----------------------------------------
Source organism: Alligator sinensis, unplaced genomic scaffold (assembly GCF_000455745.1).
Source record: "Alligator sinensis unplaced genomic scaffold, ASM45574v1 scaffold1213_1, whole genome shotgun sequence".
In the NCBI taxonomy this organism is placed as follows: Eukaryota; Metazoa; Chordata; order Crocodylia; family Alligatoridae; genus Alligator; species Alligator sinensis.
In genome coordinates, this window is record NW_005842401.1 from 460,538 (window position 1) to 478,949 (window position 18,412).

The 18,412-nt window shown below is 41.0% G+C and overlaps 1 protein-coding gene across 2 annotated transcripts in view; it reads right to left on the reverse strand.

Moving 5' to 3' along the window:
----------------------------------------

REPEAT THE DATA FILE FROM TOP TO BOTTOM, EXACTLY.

Source organism: Alligator sinensis, unplaced genomic scaffold (assembly GCF_000455745.1).
Source record: "Alligator sinensis unplaced genomic scaffold, ASM45574v1 scaffold1213_1, whole genome shotgun sequence".
In the NCBI taxonomy this organism is placed as follows: Eukaryota; Metazoa; Chordata; order Crocodylia; family Alligatoridae; genus Alligator; species Alligator sinensis.
In genome coordinates, this window is record NW_005842401.1 from 460,538 (window position 1) to 478,949 (window position 18,412).

The 18,412-nt window shown below is 41.0% G+C and overlaps 1 protein-coding gene across 2 annotated transcripts in view; it reads right to left on the reverse strand.

Moving 5' to 3' along the window: